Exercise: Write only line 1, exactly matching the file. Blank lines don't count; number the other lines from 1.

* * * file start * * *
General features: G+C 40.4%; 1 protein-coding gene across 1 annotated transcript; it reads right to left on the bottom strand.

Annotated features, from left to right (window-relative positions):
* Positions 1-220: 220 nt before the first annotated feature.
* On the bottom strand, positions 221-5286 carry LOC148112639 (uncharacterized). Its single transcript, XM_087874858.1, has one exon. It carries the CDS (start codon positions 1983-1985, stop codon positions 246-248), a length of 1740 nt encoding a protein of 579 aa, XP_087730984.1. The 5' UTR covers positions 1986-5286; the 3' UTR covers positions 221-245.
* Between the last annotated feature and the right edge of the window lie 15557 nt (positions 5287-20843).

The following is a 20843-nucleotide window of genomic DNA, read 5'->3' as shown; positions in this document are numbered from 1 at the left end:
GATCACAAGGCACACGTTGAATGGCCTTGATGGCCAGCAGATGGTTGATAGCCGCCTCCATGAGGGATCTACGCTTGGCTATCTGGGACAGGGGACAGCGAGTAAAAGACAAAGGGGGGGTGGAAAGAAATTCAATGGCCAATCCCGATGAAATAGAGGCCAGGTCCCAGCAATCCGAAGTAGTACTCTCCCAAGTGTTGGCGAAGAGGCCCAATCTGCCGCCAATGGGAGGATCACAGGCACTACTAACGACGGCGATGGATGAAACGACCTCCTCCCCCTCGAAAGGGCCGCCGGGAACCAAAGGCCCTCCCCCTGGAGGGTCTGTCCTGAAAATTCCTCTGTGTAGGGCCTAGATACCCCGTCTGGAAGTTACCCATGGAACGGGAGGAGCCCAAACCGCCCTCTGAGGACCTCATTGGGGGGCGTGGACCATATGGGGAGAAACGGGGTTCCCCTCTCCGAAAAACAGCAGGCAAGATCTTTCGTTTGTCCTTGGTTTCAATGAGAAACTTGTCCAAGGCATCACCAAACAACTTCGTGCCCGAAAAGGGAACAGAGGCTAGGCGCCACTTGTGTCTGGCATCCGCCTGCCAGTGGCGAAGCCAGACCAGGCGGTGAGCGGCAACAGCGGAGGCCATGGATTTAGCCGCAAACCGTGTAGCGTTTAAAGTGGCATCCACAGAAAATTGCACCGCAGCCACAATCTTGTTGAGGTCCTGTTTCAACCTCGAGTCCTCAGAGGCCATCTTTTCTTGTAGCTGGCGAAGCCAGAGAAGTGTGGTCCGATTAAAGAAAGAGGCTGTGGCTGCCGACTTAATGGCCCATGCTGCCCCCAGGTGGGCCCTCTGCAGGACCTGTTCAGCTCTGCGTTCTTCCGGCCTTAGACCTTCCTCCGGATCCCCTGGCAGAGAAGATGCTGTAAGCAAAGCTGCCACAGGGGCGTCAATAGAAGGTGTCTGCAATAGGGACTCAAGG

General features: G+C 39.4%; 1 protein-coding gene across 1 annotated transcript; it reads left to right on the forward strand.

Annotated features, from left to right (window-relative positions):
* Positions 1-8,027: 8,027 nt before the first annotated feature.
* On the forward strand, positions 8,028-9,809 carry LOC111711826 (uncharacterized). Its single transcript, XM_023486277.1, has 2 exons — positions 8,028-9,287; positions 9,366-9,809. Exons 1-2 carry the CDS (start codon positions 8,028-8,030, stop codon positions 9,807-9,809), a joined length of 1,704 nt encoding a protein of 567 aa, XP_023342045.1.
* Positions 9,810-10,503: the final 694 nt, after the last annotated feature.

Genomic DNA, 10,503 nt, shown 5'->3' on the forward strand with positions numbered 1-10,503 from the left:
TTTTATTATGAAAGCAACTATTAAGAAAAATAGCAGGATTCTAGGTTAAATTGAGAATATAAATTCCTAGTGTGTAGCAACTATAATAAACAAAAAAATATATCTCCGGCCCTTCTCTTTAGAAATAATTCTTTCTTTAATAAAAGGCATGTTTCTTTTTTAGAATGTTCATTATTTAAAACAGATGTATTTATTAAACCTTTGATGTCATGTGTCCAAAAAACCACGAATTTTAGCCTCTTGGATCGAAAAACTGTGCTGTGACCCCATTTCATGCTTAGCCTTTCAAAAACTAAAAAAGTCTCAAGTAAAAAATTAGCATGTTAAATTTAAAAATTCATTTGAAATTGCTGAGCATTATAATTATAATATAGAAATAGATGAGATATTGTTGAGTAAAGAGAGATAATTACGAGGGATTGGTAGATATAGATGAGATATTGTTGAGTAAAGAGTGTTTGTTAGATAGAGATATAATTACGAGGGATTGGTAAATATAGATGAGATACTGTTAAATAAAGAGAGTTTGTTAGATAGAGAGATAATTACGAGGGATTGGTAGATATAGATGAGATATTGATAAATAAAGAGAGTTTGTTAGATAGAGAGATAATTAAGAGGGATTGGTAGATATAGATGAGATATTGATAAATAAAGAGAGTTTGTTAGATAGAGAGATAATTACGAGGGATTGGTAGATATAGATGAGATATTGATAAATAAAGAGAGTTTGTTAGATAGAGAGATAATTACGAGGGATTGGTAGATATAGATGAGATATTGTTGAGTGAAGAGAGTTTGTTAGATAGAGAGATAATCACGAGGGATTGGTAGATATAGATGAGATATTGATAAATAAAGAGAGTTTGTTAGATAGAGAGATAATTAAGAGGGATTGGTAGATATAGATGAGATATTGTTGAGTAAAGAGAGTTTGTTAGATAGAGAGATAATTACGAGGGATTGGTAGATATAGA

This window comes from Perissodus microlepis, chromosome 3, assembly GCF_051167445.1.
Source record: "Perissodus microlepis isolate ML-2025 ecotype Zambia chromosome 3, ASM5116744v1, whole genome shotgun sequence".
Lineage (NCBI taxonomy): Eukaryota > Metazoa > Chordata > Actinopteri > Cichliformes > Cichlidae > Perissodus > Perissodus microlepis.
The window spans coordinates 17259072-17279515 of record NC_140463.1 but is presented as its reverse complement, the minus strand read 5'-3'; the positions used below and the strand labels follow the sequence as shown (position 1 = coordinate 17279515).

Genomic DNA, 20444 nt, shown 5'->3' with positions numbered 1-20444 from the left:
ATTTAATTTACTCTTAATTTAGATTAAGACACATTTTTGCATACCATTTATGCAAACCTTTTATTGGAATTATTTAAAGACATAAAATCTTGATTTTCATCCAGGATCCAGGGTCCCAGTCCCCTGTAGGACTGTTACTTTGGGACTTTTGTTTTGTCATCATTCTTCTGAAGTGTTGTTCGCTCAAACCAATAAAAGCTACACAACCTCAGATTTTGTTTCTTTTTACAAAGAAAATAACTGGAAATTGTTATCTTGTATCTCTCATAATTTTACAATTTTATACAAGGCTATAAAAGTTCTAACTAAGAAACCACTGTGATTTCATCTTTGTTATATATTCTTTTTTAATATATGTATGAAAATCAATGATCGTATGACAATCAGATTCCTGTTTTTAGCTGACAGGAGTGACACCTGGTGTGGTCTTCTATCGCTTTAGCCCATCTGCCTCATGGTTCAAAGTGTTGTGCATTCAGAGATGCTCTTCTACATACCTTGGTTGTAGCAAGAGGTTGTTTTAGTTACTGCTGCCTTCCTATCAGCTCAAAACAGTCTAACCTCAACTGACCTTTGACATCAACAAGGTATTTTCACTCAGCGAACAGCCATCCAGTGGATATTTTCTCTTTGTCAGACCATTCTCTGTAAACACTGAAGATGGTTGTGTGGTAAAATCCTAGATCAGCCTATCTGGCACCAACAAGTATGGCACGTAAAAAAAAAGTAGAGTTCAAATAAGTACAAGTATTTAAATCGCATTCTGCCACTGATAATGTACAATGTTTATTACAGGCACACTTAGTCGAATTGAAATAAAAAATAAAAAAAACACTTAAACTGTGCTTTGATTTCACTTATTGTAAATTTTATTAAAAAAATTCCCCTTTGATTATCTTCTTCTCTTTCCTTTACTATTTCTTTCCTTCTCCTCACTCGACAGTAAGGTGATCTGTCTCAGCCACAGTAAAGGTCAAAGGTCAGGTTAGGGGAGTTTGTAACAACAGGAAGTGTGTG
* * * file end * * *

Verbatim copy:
General features: G+C 40.4%; 1 protein-coding gene across 1 annotated transcript; it reads right to left on the bottom strand.